Here’s the man in the bed opposite my relative. He’s pretty robust and jolly and he’s having a snooze here in his armchair. I’ve drawn this with my Pilot V5 Hi-Techpoint pen into my A6 recycled ‘Artbox’ leather bound sketchbook – it’s nearly finished – just one page to go.

Another Box Ticked

29 Jun

It’s been such a busy couple of months that it’s literally a case of ticking a box and then straight onto the next thing! Today I organised a slot on the Swansea Plinth, which is a part of the Adain Avion Cultural Olympiad event. I, along with three other artists from the Life Drawing Group based at Swansea Print Workshop, sat on the plinth for two hours and drew. Just drew into our sketchbooks in full view of the general public. I’m a great believer in letting people see artists at work and we had a lot of interest, people stopped and chatted and looked at our work. The two security guards [above] took photos of this drawing on their phones.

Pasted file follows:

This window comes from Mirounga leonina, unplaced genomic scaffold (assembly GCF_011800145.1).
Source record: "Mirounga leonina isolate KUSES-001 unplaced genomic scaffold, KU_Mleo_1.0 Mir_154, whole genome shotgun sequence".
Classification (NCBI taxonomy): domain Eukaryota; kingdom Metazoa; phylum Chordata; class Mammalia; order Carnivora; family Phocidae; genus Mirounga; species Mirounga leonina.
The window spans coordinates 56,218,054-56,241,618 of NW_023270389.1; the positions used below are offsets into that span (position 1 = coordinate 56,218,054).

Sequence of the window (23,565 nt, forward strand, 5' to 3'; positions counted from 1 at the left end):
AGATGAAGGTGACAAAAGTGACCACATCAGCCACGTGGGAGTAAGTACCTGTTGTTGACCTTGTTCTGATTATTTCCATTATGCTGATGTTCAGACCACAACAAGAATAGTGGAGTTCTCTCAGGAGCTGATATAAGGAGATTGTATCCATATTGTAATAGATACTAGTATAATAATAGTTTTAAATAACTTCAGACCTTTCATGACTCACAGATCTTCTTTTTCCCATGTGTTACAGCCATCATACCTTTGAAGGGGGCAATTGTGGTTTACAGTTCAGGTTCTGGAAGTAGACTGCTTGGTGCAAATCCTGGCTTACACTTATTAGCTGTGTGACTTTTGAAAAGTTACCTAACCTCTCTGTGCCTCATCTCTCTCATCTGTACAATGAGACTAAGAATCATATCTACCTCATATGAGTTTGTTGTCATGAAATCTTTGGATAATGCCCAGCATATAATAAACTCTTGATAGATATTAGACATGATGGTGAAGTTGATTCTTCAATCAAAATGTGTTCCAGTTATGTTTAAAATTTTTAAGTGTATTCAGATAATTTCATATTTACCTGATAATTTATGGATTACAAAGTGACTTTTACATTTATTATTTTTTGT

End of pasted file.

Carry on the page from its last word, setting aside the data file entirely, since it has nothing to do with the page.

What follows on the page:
You have to be quick, people and seagulls generally don’t hang around, but sometimes you can catch people in conversation, like this Big Issue seller and an elderly man. It was pouring down before I left the house this morning, so I was  kitted out in jeans, boots and a mac, but as we all arrived at the plinth at 10am, the rain stopped and the sun came out!!!!! And it stayed like that all day.

I did a load more drawings and I also catalogued the drawings from the other artists and you can view them on Facebook if you like 🙂

 

Teacher, Artist, Great British Eccentric

12 Apr

Ink sketch: Pat's send-off.